Chapel en le Frith
In the chancel of St Thomas a Becket Church lies William Bagshawe (1627-1702), known as the Apostle of the Peak. He has an ornate marble memorial in the centre of the south wall, but the long inscription is barely legible (SK23 0EN).
Scion of a well known Derbyshire family - the name is still common in these parts - Bagshawe was born at Litton, near Tideswell. He was ordained in 1650 and later presented to the living of Glossop. Following the Act of Uniformity, which demanded acceptance of the 1662 Prayer Book, Bagshawe was one of 2,000 ministers ejected from their parishes. More fortunate than most, he enjoyed a private income and retired to Ford Hall in the parish of Chapel en le Frith.
He continued to preach in his own home and those of friends, gradually extending his ministry to villages across the Peak District. In these remote parts it was difficult to enforce the laws against itinerant preachers and magistrates often ignored the warrants against him. One of the chapels he founded is Chinley Independent Chapel at Chapel Milton, by the railway bridge on the road to Glossop.
Many villages in England have interesting stories to tell but few are more tragic or poignant than that of Eyam. In September 1665, a tailor called George Viccars, who lodged with a family living close to the church received a parcel of cloth from London, which carried the bubonic plague then raging in the capital. Within a few days Viccars died, closely followed by three other members of the household. The epidemic quickly spread to other homes and the leaders of the community realised that drastic action was required.
The vicar was William Mompesson (1639-1709), but a former vicar Thomas Stanley, who had been ejected in 1662, still lived locally. Putting theological differences aside and rejecting a natural desire to flee to safety, the two men decided to put the entire village into quarantine. No-one was allowed to leave or enter until the pestilence had passed, which took more than a year. When it was all over, some 270 people had died leaving about 80 survivors, but Derbyshire had been saved. Miraculously Mompesson and Stanley both survived, but Mompesson's wife Catherine was among the victims. All gatherings of people were discouraged, so many burials took place in fields near the victims' homes rather than in the churchyard. Scattered headstones around the village can still be seen. Services in the church itself were suspended but open-air preaching took place on a grassy knoll known as Cucklet Church, in Flax Butts, just south of the village.
Today the whole village is a virtual shrine to the heroism of its forbears and attracts a steady stream of visitors. Despite its tragedy, this is not a sombre or depressing place. At St Lawrence's Church (S32 5QH), large display panels tell the story in full and there are facsimiles of the parish registers recording the deaths in each month of the epidemic. After the initial outbreak, the mortality rate fell during the winter of 1665/66, but increased to a peak in July and August of 1666. In the sanctuary is William Mompesson's chair, rescued from a second-hand shop in Liverpool, and a brass plaque on the north wall, put up in 1866, marks the two hundredth anniversary of the village's ordeal.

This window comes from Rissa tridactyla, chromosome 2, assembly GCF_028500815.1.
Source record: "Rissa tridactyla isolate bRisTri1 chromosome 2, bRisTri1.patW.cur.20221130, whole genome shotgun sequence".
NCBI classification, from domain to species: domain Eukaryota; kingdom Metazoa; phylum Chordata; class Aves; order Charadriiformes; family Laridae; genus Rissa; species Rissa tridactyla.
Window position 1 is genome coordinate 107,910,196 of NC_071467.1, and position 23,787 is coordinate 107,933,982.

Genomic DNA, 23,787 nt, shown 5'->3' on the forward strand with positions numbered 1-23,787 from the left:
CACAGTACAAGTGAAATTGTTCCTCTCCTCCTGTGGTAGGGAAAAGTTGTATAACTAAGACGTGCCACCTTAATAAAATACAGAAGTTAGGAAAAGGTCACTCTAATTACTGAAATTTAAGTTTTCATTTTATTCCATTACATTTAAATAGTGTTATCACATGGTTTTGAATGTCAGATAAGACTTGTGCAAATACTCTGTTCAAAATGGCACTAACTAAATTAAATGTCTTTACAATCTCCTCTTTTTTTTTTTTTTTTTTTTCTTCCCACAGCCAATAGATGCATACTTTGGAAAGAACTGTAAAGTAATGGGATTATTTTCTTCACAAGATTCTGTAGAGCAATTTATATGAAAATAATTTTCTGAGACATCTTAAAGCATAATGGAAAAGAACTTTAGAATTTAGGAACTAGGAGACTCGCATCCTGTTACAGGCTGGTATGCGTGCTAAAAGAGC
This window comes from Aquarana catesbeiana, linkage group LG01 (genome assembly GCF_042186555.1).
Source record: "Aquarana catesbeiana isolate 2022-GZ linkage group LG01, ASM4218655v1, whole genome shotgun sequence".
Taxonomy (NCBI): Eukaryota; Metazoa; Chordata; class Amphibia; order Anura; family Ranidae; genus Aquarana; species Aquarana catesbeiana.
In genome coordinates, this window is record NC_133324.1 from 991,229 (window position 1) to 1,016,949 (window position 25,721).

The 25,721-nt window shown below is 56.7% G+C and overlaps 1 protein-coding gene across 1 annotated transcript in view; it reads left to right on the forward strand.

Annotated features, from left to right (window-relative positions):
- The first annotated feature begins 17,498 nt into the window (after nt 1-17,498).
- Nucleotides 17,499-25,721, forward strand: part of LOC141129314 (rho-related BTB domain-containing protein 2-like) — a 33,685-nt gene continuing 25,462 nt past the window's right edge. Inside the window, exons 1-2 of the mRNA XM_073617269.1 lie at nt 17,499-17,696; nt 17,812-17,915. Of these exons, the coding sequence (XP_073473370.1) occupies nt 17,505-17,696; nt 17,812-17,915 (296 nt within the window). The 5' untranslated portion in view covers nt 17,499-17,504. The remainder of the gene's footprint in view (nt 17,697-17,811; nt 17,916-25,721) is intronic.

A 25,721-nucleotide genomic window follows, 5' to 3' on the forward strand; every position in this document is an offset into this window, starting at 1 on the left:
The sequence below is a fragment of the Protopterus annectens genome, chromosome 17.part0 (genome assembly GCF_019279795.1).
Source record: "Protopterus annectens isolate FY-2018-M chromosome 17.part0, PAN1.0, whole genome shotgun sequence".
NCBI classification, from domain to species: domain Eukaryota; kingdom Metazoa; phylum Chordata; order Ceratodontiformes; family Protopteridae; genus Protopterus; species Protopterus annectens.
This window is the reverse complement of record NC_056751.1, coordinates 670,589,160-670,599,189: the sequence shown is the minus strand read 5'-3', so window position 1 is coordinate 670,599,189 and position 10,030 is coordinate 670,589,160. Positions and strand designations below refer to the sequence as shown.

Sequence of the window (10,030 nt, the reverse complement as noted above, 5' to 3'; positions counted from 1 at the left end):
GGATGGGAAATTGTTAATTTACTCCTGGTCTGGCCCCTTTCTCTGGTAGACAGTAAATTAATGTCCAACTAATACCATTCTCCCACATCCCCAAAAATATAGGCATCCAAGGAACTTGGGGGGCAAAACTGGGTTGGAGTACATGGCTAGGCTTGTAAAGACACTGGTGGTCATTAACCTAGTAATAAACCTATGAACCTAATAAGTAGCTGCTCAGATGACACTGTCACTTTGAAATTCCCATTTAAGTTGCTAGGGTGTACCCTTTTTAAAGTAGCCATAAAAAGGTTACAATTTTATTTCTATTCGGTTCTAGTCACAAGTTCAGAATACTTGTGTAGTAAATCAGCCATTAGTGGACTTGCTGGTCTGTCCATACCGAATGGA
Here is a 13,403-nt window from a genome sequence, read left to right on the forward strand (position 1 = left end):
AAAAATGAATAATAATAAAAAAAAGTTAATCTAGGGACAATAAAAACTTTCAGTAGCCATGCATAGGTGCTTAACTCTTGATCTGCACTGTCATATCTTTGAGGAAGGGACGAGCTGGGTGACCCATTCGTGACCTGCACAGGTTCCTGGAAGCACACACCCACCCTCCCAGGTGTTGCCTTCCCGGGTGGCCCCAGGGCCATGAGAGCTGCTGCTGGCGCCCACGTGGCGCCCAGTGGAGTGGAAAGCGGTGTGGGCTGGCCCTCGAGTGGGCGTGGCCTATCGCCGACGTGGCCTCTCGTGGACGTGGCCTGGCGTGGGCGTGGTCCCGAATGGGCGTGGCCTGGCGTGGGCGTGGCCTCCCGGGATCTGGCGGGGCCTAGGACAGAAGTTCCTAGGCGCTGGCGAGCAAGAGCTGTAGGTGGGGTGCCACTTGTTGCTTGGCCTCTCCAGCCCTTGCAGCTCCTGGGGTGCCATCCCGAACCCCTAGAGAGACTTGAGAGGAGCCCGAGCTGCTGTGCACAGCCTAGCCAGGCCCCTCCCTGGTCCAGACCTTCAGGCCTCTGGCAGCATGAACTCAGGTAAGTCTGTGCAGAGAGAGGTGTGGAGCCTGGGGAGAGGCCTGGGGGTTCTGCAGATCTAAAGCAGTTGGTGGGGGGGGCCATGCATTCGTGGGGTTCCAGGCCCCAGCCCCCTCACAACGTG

A modern stained glass window in the north wall shows personalities and scenes from the period. One shows a young girl called Emmott Sydall and her sweetheart Roland Torre. Roland came from a neighbouring village and, for a time, they would wave to each other in a wooded glade called the Delph. Eventually, Emmott decided that their meetings must stop and Roland stayed away for several months. When the plague was over he returned to find that Emmott was among its victims. Heartbroken, he remained unmarried for the rest of his life.
In the churchyard, close to an eighth century Celtic cross, is the tomb of Catherine Mompesson, with a Latin inscription. Against the wall of the church, a memorial slab to Thomas Stanley was erected by a subsequent vicar who perhaps felt that his part in the plague story had not been fully recognized.
Immediately next to the church are the Plague Cottages. In one, George Viccars, the tailor who received the bale of cloth, lived with the Hadfield family. Mary Hadfield survived, but altogether she lost nineteen relatives. The next door cottage was the home of Peter Hawkesworth, who became the third plague victim. One of his relatives, Jane Hawkesworth, survived, but lost twenty-four members of her extended family. All around the village, cottages dating from that period carry green plaques, listing victims - eight members of the Thorpe family here, a dozen of the Sydall family there. The present occupants show great forbearance as inquisitive tourists peer into their homes and gardens. One cottage was the home of the Merrill family, where it is recorded that the son survived by building himself a shack at an isolated spot on the Eyam moor, and stayed there for many months with only his pet cockerel for company.
The Eyam Museum, opposite the car park in Hawkhill Road (S32 5QP), has displays of the geology of the area and other aspects of local history, as well as giving the full story of the plague.
During the plague months, Mompesson arranged for food and other essentials to be left at strategic places. One of these was a well on the road to Grindleford, now called Mompesson's Well. It can be reached via a steep footpath from the churchyard or by road, turning right along The Edge from Hawkhill Road. Showing a prescient awareness of how diseases are transmitted, Mompesson would leave money in the water, adding vinegar as a disinfectant.